The Paradox of Growth

Growth is good, right? From marketers of adult beverage brands to wholesalers and operators of retail stores, restaurants and bars, everyone involved in this industry is looking for growth opportunities. Everyone wants their brand to be the “next big thing”—the one that’s delivering the big numbers.

Small-batch, hand-crafted and local are all the rage today, and many a spirits, wine and beer brand is enjoying increased popularity because of those attributes. However, is there a point in a brand’s growth trajectory at which it can no longer lay claim to the very characteristics on which it was built? At what volume does a brand lose the cachet of being “small”?

Such is the challenge already facing a number of craft beers and boutique wine and spirits brands. To satisfy growing consumer demand, several small producers have aligned themselves with larger entities. Two that come to mind are Tuthilltown Spirits and Goose Island Brewery. Tuthilltown was acquired by William Grant & Sons in 2010; the supplier now handles marketing and global distribution of the Hudson portfolio of whiskeys, while Tuthilltown continues to be operated by its founding distillers. Whiskey fans applauded the move—William Grant is recognized for its deep roots in whiskey production. The brand grew 33.3 percent in U.S. volume in 2012 to 4,000 9-liter cases.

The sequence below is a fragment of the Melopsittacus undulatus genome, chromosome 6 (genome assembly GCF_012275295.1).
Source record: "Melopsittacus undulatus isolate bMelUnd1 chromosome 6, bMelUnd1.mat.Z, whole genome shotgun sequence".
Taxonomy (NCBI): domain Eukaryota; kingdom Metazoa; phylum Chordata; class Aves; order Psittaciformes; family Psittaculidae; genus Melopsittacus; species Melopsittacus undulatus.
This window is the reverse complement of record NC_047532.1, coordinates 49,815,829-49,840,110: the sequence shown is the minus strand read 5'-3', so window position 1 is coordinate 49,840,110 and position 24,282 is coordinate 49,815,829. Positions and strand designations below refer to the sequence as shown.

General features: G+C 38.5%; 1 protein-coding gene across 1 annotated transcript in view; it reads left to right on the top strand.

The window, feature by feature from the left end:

The news that Chicago’s Goose Island would be acquired by AB InBev in 2011 kicked off debate among craft beer aficionados about whether the brewer’s products would stay true to form or be “commoditized.” Thanks to the increased production and distribution capacity afforded by the new ownership, Goose Island’s popular Honkers Ale and 312 Urban Wheat beers achieved national distribution last year. That aspect of the relationship has enabled the Goose Island brewers to focus on specialty beers, such as Bourbon County Stout, which were somewhat neglected prior to the acquisition because the brewers were struggling to fulfill demand for the flagship brands.

Goose Island and its fans seem satisfied with the arrangement, as it makes the core brands readily available nationally and allows the brewers to churn out interesting seasonal, specialty and limited-edition brews. The possible downside of joining the AB InBev organization is that the Craft Brewers Association now no longer considers Goose Island to be a craft brewer, even though the brewery produces far less than craft leaders Boston Beer and Yuengling. But does it really matter to consumers whether the brand is officially a “craft” beer? Maybe not: Goose Island’s volume grew an estimated 31% in 2012.

A spirits brand facing the paradox of growth is Tito’s Handmade Vodka, which reached 850,000 9-liter cases in 2012, making it the 13th largest domestic vodka by volume. With that volume, it is well outside the range of the Distilled Spirits Council of the United States (DISCUS) definition of a craft spirit (limit of 40,000 cases annually). Even with that volume, however, founder Tito Beveridge continues to spread the story of the brand’s origins in Austin, TX (earning the 2001 Double Gold Medal at the San Francisco World Spirits Competition didn’t hurt, either). In 1996, Beveridge obtained the state’s first distillery license, cobbled together a crude pot still and started using local corn and water from local aquifers to distill his vodka. The story around Tito’s Handmade continues to drive the brand’s success despite its volume and expanded production facility, which remains on the original site in Austin.